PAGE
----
There’s this object with a rubber cork center, wrapped in yarn (which when stretched out could span about a mile), covered in leather, and made by people I don’t know in factories like Rawlings in St. Louis. It has a circumference of about 9 inches and a diameter of about 73 mm.
A man I’ve never met who has never heard of me, doesn’t care about me, and who dresses for work in pajamas with numbers and letters throws the object. Where the object goes and what happens to it from there will rock the emotions of millions of intelligent people. A little to the left, one reaction. A little to the right, another. Sounds a bit corny. I won’t get drawn into this madness.
That was the logic I used after Red Sox pitcher Bob Stanley threw a baseball near Mookie Wilson’s feet 25 years ago and set off a chain of events with more reverberations than any 12 volcanoes. I needed that rationale back then to put my emotions in a neat little box where they wouldn’t harm anybody.
Those feelings in no way compared with my feelings last night changing channels on each pitch during what will be known as The Greatest Night in the History of Regular Season Baseball. The beauty of unscripted sports is observing and marveling at the weird and wacky that you thought was never possible no matter how many games you’ve seen. As a lifelong Red Sox fan, I understood the story as it was being written over this balmy September. And make no mistake, I was rooting for it not to happen. But there was a sense of appreciation as a sports fan for the wonder of what was going on. Some might classify the results as a personal reward – assuming your team was the beneficiary -- for time spent and sleep lost clinging to the fortunes of men who don’t know you, people you idolize whether they’re nice guys or not, professionals you applaud and encourage because a career opportunity has put them on your team bus even though you hated them when they worked for another employer, say the Yankees.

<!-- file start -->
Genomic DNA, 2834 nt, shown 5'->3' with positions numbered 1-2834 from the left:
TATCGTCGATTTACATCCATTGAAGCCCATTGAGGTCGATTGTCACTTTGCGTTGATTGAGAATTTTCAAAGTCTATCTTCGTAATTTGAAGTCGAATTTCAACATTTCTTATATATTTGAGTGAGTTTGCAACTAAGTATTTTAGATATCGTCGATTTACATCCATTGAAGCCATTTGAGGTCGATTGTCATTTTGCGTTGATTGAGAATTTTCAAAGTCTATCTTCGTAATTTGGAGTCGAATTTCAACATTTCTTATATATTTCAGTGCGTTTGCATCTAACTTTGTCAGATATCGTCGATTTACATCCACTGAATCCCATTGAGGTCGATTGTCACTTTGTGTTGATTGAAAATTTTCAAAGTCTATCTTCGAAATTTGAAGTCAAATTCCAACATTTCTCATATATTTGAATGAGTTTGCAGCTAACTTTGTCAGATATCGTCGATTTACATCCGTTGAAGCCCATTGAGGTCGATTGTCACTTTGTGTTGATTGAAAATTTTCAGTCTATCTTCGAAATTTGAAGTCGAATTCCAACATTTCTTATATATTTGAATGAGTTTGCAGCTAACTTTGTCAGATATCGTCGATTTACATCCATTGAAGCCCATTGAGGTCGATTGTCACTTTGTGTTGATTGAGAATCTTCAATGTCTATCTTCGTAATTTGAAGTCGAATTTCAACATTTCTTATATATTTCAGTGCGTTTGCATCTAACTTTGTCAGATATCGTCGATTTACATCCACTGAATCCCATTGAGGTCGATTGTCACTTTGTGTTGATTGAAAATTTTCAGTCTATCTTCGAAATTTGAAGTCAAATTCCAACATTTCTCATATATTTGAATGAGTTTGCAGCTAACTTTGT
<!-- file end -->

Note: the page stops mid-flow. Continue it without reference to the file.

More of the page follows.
“Are you alright?” I’m still waiting for the call this morning from my friend Alan, who after every excruciating loss by a Boston team puts on his funeral director’s voice and asks me that question. Alan is trying to offload how I know he feels in such moments to how he thinks I feel at this moment. Two things to know about Alan: He once had to step away from dinner to check a Syracuse basketball score and came back in slight panic to report “It’s 3-2, BC.” The game was a minute old. Also, I had the pleasure of flying back with him from New Orleans after Syracuse lost the NCAA championship in The Keith Smart Game. Connecting flights. Delays. Now I’m an SU grad myself, but I had to spend most of the time re-channeling the Inner Alan.
My wife tolerates no fan emotions. As calm as I might appear, I’m usually one Pats defensive breakdown from throwing a trinket through the screen when she’ll catch my subtle mood shift via a condescending crack to my daughter and quickly squelch it. Yet every time she says people shouldn’t get worked up over a game, I call her over to watch 100,000 maniacal fans at, say, Michigan Stadium screaming wildly, with blue and gold paint covering various body parts, and ask her whether millions of people can be that wrong.
One might suggest this post is my latest form of therapy for another season gone awry. But it hasn’t gone awry at all. Sports is theater – I’ve had a box seat for life and relished it. It’s nice to experience the sensation of a championship – not to justify a commitment to an obsession but just because it’s fun. With the Red Sox I had two, with the Patriots three. While I continue to root hard for them, one of each was plenty and I’d like some close friends whose teams have yet to be the last ones standing to get the same high. Sorry Yankee friends, I'm really alright. Rejoice in the beauty and joy of sports – it’s amazing to watch what athletes can do within the confines of the rules of the games. And if that’s not enough justification and/or rationale, well, there’s always that wait ‘til next year.